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Greg Prince and Jason Fry
Faith and Fear in Flushing made its debut on Feb. 16, 2005, the brainchild of two longtime friends and lifelong Met fans.

Greg Prince discovered the Mets when he was 6, during the magical summer of 1969. He is a Long Island-based writer, editor and communications consultant. Contact him here.

Jason Fry is a Brooklyn writer whose first memories include his mom leaping up and down cheering for Rusty Staub. Check out his other writing here.

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My Bulls, My Gosh


Anthony Crater, No. 10, presumably in tribute to Rusty Staub.

My alma mater won’t see the Big Dance. It will be lucky to see a square dance. I’m guessing that by this time tomorrow, all they’ll be seeing is the plane home to Tampa. But by gum, after trailing Villanova by 16 at the half on the opening night of the Big East tournament, the University of South Florida Bulls stampeded back and, with 5.1 seconds left, took a one-point lead, thanks to the clutchest of layups from No. 10 (above), Anthony Crater.

We held on from there and won. USF won, that is. I realize for most if not all of you, “we” doesn’t apply to this institution. It’s my school and, technically, it hasn’t been my school since Rusty Staub was diving for sinking fly balls. But indulge me for a moment.

I had given up at halftime. I believe I e-mailed a friend the following message when I tracked down the midpoint score from a remote location:

USF down by 16 at half. Glad i’m not at msg. So no suspense there.

Then I made use of my spiffy little electronic device and saw they/we were down by 8. Then by 4. Then I raced to a television (the Bulls on television…what a conference!) and saw them/us commit two horrific turnovers in the final two minutes and pull it out anyway.

I’m a lousy college basketball prognosticator, I’ll happily admit. I pulled a VILLANOVA DEFEATS TRUMAN, and couldn’t be happier about it.

I’m a lousy college basketball prognosticator probably because I hadn’t intently watched a college basketball game in approximately 52 weeks. I attended my first college basketball game in a Staub’s age a year ago when USF played DePaul at the Garden in the 2010 Big East tourney’s opener. We won that afternoon. Stephanie and I were so ostentatious in our school spirit that we were picked to be the fans who moved down from so-so seats to closer seats. Also, we were the only ones in our section. Or our tier. At a quarter to twelve in the morning for a game involving low-seeded schools from Tampa and Chicago, you’re going to stand out in New York when you’re sitting alone.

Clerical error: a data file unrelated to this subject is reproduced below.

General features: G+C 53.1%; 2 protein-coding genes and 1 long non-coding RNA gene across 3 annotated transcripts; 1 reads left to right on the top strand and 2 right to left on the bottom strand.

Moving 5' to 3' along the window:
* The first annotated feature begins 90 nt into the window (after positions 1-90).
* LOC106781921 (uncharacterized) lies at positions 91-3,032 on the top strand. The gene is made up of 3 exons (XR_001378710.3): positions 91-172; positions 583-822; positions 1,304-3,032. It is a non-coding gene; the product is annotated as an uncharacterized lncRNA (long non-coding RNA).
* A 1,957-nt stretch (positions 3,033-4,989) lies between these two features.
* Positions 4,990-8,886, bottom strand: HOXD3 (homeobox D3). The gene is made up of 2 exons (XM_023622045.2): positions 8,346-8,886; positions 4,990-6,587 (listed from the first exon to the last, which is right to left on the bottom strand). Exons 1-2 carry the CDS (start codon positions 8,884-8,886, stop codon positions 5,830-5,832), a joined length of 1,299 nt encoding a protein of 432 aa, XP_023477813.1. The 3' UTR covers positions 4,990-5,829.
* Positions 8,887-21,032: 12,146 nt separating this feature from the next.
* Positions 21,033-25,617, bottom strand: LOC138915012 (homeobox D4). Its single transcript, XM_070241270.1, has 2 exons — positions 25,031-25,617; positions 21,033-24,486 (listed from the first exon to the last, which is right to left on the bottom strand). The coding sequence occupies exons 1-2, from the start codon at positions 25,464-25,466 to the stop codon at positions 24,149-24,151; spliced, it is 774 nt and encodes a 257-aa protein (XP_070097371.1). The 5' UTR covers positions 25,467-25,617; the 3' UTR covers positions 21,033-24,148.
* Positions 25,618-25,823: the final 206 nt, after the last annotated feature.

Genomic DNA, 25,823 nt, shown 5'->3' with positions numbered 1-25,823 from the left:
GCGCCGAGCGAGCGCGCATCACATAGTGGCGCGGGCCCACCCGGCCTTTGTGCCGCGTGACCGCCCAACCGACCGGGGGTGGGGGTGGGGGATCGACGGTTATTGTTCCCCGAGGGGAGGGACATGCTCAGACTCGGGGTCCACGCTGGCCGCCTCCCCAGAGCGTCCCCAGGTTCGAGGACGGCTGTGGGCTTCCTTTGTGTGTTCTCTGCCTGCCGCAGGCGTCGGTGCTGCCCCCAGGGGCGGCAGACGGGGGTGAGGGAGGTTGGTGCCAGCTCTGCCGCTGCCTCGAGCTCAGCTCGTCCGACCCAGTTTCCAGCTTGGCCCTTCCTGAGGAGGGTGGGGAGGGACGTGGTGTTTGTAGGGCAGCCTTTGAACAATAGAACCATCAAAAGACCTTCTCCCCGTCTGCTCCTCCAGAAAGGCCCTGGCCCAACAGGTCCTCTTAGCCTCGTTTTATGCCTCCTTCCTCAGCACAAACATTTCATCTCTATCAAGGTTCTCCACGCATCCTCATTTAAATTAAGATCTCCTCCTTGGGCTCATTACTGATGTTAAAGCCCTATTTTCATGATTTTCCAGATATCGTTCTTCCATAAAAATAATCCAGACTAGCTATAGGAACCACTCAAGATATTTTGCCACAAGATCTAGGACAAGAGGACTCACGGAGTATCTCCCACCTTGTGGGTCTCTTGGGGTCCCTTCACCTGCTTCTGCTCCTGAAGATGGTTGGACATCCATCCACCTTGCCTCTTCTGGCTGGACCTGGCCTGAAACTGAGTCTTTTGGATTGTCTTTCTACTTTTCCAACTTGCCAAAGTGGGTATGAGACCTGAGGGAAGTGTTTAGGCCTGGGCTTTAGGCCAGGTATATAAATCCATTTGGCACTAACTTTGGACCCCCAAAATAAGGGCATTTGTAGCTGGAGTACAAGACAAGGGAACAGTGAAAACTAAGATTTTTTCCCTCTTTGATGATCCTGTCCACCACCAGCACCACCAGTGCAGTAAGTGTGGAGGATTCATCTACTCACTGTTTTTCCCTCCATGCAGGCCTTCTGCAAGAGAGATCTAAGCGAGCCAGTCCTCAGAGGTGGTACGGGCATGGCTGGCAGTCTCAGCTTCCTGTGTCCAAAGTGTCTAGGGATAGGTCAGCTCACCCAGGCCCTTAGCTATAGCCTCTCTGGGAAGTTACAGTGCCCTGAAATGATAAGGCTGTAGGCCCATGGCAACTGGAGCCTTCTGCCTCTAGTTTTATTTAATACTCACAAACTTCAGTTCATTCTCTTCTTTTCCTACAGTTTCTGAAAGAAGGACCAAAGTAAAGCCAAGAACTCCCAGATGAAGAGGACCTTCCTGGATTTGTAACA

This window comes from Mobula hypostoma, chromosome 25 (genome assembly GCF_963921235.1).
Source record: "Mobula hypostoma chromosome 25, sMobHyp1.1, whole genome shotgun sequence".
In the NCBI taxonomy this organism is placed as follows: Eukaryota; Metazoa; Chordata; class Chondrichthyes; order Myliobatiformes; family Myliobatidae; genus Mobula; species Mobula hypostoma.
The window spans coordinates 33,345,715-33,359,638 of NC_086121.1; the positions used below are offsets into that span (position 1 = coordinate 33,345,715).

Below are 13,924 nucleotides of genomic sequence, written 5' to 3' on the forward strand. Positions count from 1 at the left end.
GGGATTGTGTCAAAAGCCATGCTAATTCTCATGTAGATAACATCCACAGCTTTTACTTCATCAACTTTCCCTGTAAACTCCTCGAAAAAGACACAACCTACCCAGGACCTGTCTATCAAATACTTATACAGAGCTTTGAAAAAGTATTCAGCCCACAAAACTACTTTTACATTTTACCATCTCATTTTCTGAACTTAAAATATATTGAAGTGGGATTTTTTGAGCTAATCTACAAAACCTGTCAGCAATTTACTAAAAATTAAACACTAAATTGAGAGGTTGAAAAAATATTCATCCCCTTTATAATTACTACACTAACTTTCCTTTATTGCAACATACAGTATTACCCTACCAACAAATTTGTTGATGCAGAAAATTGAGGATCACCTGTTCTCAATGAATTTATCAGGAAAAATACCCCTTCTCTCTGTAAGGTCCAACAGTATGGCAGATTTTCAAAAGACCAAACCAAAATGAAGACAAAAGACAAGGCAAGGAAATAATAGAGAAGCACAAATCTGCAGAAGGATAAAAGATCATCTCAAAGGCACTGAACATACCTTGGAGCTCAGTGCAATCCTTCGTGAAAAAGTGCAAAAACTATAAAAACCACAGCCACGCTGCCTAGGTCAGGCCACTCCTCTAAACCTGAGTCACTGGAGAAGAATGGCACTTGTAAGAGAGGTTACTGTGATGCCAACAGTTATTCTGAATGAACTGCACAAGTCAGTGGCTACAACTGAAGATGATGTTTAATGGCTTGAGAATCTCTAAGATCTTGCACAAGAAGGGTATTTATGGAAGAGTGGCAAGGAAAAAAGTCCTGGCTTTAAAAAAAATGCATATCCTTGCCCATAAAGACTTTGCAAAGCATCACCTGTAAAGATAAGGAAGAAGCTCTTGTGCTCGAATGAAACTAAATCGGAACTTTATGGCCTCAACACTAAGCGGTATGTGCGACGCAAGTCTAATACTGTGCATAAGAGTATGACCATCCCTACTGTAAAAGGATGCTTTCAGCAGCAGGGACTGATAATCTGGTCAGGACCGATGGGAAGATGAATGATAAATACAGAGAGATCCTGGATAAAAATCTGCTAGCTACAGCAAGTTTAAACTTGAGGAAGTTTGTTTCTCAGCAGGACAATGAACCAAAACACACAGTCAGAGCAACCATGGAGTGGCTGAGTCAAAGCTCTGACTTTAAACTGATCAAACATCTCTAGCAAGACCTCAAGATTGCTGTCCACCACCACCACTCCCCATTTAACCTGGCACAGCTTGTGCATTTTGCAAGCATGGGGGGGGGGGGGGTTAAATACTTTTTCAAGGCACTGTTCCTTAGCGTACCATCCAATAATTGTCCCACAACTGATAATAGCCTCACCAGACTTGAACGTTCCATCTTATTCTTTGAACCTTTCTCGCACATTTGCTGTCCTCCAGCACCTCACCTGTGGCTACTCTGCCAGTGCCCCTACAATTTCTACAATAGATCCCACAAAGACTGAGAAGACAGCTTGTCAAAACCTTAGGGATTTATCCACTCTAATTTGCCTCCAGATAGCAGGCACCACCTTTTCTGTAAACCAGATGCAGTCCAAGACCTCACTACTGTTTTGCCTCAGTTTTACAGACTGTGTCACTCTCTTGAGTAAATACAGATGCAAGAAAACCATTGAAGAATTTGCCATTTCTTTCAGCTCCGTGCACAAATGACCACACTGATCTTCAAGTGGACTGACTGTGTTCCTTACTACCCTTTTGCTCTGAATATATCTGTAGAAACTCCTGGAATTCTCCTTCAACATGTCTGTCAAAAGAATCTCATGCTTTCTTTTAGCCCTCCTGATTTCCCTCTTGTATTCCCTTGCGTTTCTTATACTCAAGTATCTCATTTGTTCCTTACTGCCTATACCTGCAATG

I was charged up by our win last year. We were actually pretty good — good enough for me to notice we were in the Big East tournament (to which they nowadays invite everybody, I learned). I was so stoked I made a point of watching our second game on ESPN the next day, which was a rather predictable loss to Georgetown.

And I’m pretty sure I hadn’t watched any college basketball from last March until this March, unless catching a glimpse while channel-changing counts. I watched the last few minutes of the Bulls getting their tail kicked by St. John’s the other night on SNY, but really I was just waiting for Mets highlights to come on.

So I don’t know anything about college basketball at large. I really don’t. But I know we’re still in this tournament. And I know giving up never pays in sports. I should’ve remembered that from who knows how many happy recaps I’ve been fortunate enough to absorb, but it’s always nice to get a reminder about that.

Oh, and this — this, too, is nice. It’s from the AP writeup of tonight’s game:

The Wildcats squandered a 16-point halftime lead, completing their collapse when Wayns threw away an inbound pass with 22.8 seconds left that Crater converted into a go-ahead layup.

Why is that nice? Because somebody else collapsed for a change. A team I was rooting against for a couple of hours did the collapsing, not mine. That it was a team based in Philadelphia…well, that in basketball is what they call the bonus situation.

At least I think it is.

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